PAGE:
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Sometimes you're lucky to live in place where fleas/ticks everywhere year round. Here flea/tick and heartworm prevention is a must. Kojo doing well on K9 Advantix II topical. He gets 6-month Proheart injection. I would not approve 12-month Proheart. It is triple the strength of 6-month shot. Heartworm is endemic here. My friend's lab got heartworm even though was getting monthly chew prevention. The treatment is arsenic-based and horrible. Better to prevent than treat.
You are right that heart worm is a terrible disease and there is no "one size fits all" solution. You need to look at where you live, read a LOT, and then work with your vet to figure out the best solution to protect your "dogs" based on their needs in your particular geographical area! This really is true in terms of the tick borne diseases too. There is no one perfect answer for every dog in every area!
 
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Discussion Starter · #14 ·
Struck out on Stella & Chewy frozen. Not one retailer in my state. So freeze dried only choice. Has anyone tried PRIMAL brand. That is available at Hollywood Feed.
 

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I would also ask the vet about dosing when the preventative medications are a necessity due to the needs of the dog, family, and climate. Something I read about heart worm prevention and treatment in dogs with the MDR1 mutation is that in many cases the dosing can be modified and reduce side effects and be much safer for those dogs. Sundance has not been tested for the gene but had a lot of trouble on heartworm medication and one of the options the vet gave was reducing the dose. Since then I have questioned the dosing of medications for dogs in general because they are not always designed to give the lowest dose possible to the individual dog, they are designed to treat the widest group of dogs possible. Many Havanese are on the edge of size brackets so it’s worth asking.

The owner of the small pet food store in my area stocks most of the Primal varieties and likes it, but I think she is big on frozen and hasn’t mentioned really preferring one brand over another. I’m pretty sure it’s what she feeds, or did feed at one point.
 

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I would also ask the vet about dosing when the preventative medications are a necessity due to the needs of the dog, family, and climate. Something I read about heart worm prevention and treatment in dogs with the MDR1 mutation is that in many cases the dosing can be modified and reduce side effects and be much safer for those dogs. Sundance has not been tested for the gene but had a lot of trouble on heartworm medication and one of the options the vet gave was reducing the dose. Since then I have questioned the dosing of medications for dogs in general because they are not always designed to give the lowest dose possible to the individual dog, they are designed to treat the widest group of dogs possible. Many Havanese are on the edge of size brackets so it’s worth asking.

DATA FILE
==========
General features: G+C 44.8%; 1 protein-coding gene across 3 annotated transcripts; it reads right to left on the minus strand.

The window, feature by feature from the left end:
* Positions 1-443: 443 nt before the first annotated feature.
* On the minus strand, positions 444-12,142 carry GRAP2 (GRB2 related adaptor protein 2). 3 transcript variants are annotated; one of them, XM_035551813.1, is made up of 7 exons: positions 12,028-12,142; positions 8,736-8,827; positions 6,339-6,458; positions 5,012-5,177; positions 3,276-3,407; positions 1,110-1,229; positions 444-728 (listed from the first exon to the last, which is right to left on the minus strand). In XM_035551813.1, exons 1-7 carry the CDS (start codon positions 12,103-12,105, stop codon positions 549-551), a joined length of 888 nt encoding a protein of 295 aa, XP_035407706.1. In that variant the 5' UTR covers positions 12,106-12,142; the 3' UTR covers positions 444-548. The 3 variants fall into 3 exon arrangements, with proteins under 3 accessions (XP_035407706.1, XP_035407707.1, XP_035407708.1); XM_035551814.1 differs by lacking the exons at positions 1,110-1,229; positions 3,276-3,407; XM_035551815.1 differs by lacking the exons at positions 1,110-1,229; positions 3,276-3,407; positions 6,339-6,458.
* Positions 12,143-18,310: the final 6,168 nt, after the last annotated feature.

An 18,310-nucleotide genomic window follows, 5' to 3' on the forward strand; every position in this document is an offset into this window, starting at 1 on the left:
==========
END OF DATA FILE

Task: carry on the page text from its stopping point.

The owner of the small pet food store in my area stocks most of the Primal varieties and likes it, but I think she is big on frozen and hasn’t mentioned really preferring one brand over another. I’m pretty sure it’s what she feeds, or did feed at one point.
Which med can you reduce the dose? I talked to my vet (Perry's on Heartgard) - but she said that the medicine isn't evenly distributed through it so you can't split it in half (for example) to reduce it... would be curious if there's one that is more divisible.
 

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I would also ask the vet about dosing when the preventative medications are a necessity due to the needs of the dog, family, and climate. Something I read about heart worm prevention and treatment in dogs with the MDR1 mutation is that in many cases the dosing can be modified and reduce side effects and be much safer for those dogs. Sundance has not been tested for the gene but had a lot of trouble on heartworm medication and one of the options the vet gave was reducing the dose. Since then I have questioned the dosing of medications for dogs in general because they are not always designed to give the lowest dose possible to the individual dog, they are designed to treat the widest group of dogs possible. Many Havanese are on the edge of size brackets so it’s worth asking.

The owner of the small pet food store in my area stocks most of the Primal varieties and likes it, but I think she is big on frozen and hasn’t mentioned really preferring one brand over another. I’m pretty sure it’s what she feeds, or did feed at one point.
Also, consider Interceptor. It is an older heart worm drug and less likely to cause seizure problems. It is the only heart worm med I will use on my dogs.
 

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Which med can you reduce the dose? I talked to my vet (Perry's on Heartgard) - but she said that the medicine isn't evenly distributed through it so you can't split it in half (for example) to reduce it... would be curious if there's one that is more divisible.
I’m not sure if the vet meant to reduce the dose of the medication he was on, or reduce the dose of a different preventative. But he was on Heartgard, so my guess is a different one. I’m not sure if he meant a different brand or form of Inermectin or a different drug. I wonder if he meant Interceptor, because it’s available with separate doses for dogs under 12lbs and dogs 10-20, but Heartgard is all dogs under 25.

I thought dosing was mentioned on the forum before because there is a way to give a heartworm preventative at different doses but only in one form, and I know it’s not a chew. Maybe I’m confusing a conversation about fleas or ticks.
 

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Karen, do you use the tablets or the chewable Interceptor Plus(with the wormer)?
JUST Interceptor. Not the “plus”. It’s SUPPOSED to be chewable, but none of MY dogs will willingly eat it! LOL!